While Feuerstein’s gut notions led him to match the property to the market need, sometimes the process is reversed: The demand leads to the property search. Andy Bergfeld, CCIM, owner of Bergfeld Commercial Realty in Tyler, Texas, found a niche to fill by analyzing a local office survey in his town of 100,000.

“Sixty-eight percent was the average occupancy rate for downtown class A offices,” he says. “But when you looked at buildings that had parking, the occupancy rate jumped to 98 percent. If I could offer class A office space with parking, I could lease it easily.”

In other projects, it all goes back to location and the deal’s details. Richard D. Whitney, CCIM, SIOR, principal of Whitney Commercial Real Estate in Asheville, N.C., helped two clients find and renovate an old textile mill into office space. “The industrial market of western North Carolina was hit particularly hard by the recession and the effects of NAFTA,” he says. “We wound up with millions of square feet of vacant industrial product.”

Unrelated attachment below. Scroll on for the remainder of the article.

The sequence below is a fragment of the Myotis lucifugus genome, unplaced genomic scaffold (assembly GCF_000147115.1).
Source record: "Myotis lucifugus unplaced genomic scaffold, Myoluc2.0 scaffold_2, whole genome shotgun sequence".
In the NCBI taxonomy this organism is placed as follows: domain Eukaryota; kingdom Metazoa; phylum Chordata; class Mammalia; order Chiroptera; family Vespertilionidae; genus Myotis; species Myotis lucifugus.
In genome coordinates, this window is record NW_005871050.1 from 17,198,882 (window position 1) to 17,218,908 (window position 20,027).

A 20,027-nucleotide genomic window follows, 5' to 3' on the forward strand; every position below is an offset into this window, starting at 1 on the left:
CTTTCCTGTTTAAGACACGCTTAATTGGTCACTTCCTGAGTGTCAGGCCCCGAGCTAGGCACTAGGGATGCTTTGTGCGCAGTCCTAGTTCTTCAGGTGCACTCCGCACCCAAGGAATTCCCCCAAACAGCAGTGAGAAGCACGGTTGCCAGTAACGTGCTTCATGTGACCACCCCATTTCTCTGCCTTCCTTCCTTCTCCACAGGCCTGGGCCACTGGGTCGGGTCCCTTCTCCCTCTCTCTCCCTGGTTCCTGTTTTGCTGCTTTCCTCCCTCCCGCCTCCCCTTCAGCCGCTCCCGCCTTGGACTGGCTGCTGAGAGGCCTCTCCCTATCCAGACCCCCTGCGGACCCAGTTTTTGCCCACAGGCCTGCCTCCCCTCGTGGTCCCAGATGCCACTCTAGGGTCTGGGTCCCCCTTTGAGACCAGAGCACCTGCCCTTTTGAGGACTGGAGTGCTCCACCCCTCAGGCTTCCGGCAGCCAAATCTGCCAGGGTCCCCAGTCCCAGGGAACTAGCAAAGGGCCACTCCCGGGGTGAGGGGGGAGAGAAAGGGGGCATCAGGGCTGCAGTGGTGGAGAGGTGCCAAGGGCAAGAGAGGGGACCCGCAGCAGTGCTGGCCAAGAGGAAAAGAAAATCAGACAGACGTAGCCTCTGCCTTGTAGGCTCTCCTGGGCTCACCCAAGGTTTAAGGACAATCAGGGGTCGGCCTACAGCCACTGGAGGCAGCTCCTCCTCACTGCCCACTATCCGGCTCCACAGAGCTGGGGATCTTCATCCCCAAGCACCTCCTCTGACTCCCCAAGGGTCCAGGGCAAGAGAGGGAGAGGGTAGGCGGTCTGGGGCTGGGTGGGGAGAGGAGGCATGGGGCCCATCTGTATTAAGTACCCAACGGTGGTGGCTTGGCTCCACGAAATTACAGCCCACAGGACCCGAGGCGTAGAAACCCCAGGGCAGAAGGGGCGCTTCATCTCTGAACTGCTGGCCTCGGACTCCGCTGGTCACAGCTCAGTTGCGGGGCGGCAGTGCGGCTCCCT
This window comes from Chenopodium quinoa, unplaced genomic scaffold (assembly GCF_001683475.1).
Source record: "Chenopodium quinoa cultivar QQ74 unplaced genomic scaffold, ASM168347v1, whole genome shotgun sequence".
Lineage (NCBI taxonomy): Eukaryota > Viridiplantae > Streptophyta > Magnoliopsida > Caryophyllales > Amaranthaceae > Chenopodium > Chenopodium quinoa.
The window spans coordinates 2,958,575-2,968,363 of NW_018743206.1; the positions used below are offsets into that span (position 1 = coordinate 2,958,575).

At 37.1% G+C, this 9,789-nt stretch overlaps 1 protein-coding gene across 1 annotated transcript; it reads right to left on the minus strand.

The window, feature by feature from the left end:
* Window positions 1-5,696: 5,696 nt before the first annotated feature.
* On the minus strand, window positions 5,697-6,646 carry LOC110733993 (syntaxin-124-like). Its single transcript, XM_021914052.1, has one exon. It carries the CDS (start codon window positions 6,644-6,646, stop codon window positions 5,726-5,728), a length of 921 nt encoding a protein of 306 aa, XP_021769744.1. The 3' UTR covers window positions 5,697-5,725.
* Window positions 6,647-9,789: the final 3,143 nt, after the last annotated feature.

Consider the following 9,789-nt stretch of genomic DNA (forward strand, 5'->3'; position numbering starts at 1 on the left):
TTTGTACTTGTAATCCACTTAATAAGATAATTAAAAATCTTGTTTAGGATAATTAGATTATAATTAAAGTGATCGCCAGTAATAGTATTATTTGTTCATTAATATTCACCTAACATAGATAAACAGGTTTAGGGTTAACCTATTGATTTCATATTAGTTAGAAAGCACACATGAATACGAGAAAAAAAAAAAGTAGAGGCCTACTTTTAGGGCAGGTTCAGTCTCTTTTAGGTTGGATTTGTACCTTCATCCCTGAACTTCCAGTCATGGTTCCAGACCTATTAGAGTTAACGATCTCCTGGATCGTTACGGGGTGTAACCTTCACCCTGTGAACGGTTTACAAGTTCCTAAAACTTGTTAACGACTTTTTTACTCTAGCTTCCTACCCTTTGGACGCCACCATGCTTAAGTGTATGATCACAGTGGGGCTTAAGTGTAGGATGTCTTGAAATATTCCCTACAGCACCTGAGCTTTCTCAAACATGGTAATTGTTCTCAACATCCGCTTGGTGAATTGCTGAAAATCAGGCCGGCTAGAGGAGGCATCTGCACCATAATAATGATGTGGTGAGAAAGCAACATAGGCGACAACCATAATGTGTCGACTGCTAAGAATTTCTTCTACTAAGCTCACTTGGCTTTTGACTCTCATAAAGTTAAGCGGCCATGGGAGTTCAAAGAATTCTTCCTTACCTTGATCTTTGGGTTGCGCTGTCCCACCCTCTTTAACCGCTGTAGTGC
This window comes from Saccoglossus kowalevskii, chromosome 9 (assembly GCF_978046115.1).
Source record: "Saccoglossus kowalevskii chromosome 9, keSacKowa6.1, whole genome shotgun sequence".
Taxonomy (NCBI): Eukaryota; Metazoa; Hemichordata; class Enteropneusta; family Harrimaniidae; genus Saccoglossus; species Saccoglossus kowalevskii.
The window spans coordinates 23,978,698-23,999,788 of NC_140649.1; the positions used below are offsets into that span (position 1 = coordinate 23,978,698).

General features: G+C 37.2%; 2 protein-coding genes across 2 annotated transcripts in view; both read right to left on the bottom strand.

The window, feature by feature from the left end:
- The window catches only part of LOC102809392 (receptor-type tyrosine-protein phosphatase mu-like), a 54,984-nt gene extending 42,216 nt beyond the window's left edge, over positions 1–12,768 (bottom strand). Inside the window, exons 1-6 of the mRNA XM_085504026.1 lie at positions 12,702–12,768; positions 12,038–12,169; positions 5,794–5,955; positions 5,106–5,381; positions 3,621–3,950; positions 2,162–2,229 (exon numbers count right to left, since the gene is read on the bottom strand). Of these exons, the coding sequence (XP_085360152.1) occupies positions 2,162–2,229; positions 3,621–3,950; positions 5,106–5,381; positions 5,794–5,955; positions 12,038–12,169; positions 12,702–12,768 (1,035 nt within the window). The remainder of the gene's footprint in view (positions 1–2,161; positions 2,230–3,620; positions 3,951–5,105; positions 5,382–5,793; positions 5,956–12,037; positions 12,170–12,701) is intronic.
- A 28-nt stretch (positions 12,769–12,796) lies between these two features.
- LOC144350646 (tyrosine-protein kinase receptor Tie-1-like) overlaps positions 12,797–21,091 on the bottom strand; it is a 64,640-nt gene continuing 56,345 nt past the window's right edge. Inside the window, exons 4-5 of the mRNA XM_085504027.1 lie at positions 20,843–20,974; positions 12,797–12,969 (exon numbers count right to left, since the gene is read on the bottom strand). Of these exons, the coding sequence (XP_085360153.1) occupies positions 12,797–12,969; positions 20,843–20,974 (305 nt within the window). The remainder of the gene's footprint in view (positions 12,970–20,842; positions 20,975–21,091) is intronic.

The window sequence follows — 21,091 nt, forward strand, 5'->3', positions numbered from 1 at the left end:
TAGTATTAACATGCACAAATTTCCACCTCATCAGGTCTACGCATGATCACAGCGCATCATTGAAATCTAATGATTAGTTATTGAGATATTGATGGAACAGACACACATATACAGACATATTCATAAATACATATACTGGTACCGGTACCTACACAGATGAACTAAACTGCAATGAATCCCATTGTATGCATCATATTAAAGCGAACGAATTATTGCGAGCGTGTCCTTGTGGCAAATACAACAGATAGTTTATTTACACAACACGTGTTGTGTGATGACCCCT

But the particular property that Whitney identified was a “30,000-sf abandoned loom facility — a brick building built like a bomb shelter — on about five acres on the periphery of the Biltmore Village historical shopping district.” Along with its good location, the property’s reuse is freeing up more than an acre of land that “has been carved out debt free and is being marketed as a land lease or build-to-suit opportunity."

Looking for Good Bones

Finding the right properties for adaptive reuse is half the battle, Bergfeld says. The property he finally bought with two partners is on Tyler’s Main Street, about a block south of downtown. He drove by the building numerous times without considering it because he assumed the empty lot next to it belonged to an adjacent building. In addition, the building was “really ugly,” he says.

The town’s main furniture store in the 1930s, the 2.5-story building had been covered with wide aluminum siding and “no money had gone into the store for a long time,” he says. Since the store was made up of showrooms, the big open spaces held few structural surprises and made the interior renovation easier. “It’s a well-built building that I knew I could do something with,” he says.

Feuerstein agrees that a solid structure is critical. Of his dozen or so adaptive reuse projects in Corvallis, most have converted industrial to office, multifamily, or retail. “We like properties that are not understood by the mainstream, but with good bones and turnaround potential,” he says. He and his partner purchase and manage their properties, relying on their engineering skills. “Since we have the capabilities to design the space, we can offer preliminary planning for the space at very little cost to tenants. This is a better way to keep tenant options open until a lease is in place,” he says.